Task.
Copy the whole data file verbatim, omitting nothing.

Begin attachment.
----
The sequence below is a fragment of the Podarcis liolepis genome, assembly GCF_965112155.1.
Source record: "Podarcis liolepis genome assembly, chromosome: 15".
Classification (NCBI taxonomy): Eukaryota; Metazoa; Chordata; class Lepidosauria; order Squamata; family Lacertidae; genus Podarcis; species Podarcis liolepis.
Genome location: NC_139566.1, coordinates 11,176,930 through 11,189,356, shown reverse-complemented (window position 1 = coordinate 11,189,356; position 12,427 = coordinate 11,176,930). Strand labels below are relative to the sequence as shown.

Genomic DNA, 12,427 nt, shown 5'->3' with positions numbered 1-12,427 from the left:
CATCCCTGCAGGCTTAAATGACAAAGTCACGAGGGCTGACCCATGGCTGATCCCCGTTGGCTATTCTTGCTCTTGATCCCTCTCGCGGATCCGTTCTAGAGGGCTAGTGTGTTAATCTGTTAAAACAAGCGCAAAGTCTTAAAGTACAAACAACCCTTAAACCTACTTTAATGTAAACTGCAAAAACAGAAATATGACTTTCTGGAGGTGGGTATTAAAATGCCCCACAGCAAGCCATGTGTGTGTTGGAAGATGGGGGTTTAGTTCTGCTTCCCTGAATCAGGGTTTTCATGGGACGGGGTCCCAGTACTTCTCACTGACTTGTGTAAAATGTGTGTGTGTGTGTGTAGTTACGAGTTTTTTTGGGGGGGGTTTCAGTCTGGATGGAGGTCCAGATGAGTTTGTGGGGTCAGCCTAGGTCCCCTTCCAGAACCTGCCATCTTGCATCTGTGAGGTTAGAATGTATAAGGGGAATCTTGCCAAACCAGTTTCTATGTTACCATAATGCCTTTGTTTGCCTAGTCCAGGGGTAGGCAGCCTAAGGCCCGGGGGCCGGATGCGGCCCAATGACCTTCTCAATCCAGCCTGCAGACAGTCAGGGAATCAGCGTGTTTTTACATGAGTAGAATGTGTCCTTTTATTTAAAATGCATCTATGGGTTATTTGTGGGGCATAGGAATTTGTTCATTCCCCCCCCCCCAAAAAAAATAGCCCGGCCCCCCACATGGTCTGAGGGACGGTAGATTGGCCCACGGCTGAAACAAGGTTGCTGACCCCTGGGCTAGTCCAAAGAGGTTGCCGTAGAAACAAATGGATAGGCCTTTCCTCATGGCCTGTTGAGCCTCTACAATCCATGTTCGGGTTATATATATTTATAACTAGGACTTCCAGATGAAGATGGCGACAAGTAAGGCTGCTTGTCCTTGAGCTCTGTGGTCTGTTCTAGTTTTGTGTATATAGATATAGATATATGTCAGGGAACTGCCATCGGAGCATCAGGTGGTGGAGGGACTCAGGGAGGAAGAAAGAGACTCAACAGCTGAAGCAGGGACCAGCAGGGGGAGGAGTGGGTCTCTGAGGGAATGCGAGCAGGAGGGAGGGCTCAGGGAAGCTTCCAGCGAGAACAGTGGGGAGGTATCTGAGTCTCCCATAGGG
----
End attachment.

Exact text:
The sequence below is a fragment of the Podarcis liolepis genome, assembly GCF_965112155.1.
Source record: "Podarcis liolepis genome assembly, chromosome: 15".
Classification (NCBI taxonomy): Eukaryota; Metazoa; Chordata; class Lepidosauria; order Squamata; family Lacertidae; genus Podarcis; species Podarcis liolepis.
Genome location: NC_139566.1, coordinates 11,176,930 through 11,189,356, shown reverse-complemented (window position 1 = coordinate 11,189,356; position 12,427 = coordinate 11,176,930). Strand labels below are relative to the sequence as shown.

Genomic DNA, 12,427 nt, shown 5'->3' with positions numbered 1-12,427 from the left:
CATCCCTGCAGGCTTAAATGACAAAGTCACGAGGGCTGACCCATGGCTGATCCCCGTTGGCTATTCTTGCTCTTGATCCCTCTCGCGGATCCGTTCTAGAGGGCTAGTGTGTTAATCTGTTAAAACAAGCGCAAAGTCTTAAAGTACAAACAACCCTTAAACCTACTTTAATGTAAACTGCAAAAACAGAAATATGACTTTCTGGAGGTGGGTATTAAAATGCCCCACAGCAAGCCATGTGTGTGTTGGAAGATGGGGGTTTAGTTCTGCTTCCCTGAATCAGGGTTTTCATGGGACGGGGTCCCAGTACTTCTCACTGACTTGTGTAAAATGTGTGTGTGTGTGTGTAGTTACGAGTTTTTTTGGGGGGGGTTTCAGTCTGGATGGAGGTCCAGATGAGTTTGTGGGGTCAGCCTAGGTCCCCTTCCAGAACCTGCCATCTTGCATCTGTGAGGTTAGAATGTATAAGGGGAATCTTGCCAAACCAGTTTCTATGTTACCATAATGCCTTTGTTTGCCTAGTCCAGGGGTAGGCAGCCTAAGGCCCGGGGGCCGGATGCGGCCCAATGACCTTCTCAATCCAGCCTGCAGACAGTCAGGGAATCAGCGTGTTTTTACATGAGTAGAATGTGTCCTTTTATTTAAAATGCATCTATGGGTTATTTGTGGGGCATAGGAATTTGTTCATTCCCCCCCCCCCAAAAAAAATAGCCCGGCCCCCCACATGGTCTGAGGGACGGTAGATTGGCCCACGGCTGAAACAAGGTTGCTGACCCCTGGGCTAGTCCAAAGAGGTTGCCGTAGAAACAAATGGATAGGCCTTTCCTCATGGCCTGTTGAGCCTCTACAATCCATGTTCGGGTTATATATATTTATAACTAGGACTTCCAGATGAAGATGGCGACAAGTAAGGCTGCTTGTCCTTGAGCTCTGTGGTCTGTTCTAGTTTTGTGTATATAGATATAGATATATGTCAGGGAACTGCCATCGGAGCATCAGGTGGTGGAGGGACTCAGGGAGGAAGAAAGAGACTCAACAGCTGAAGCAGGGACCAGCAGGGGGAGGAGTGGGTCTCTGAGGGAATGCGAGCAGGAGGGAGGGCTCAGGGAAGCTTCCAGCGAGAACAGTGGGGAGGTATCTGAGTCTCCCATAGGG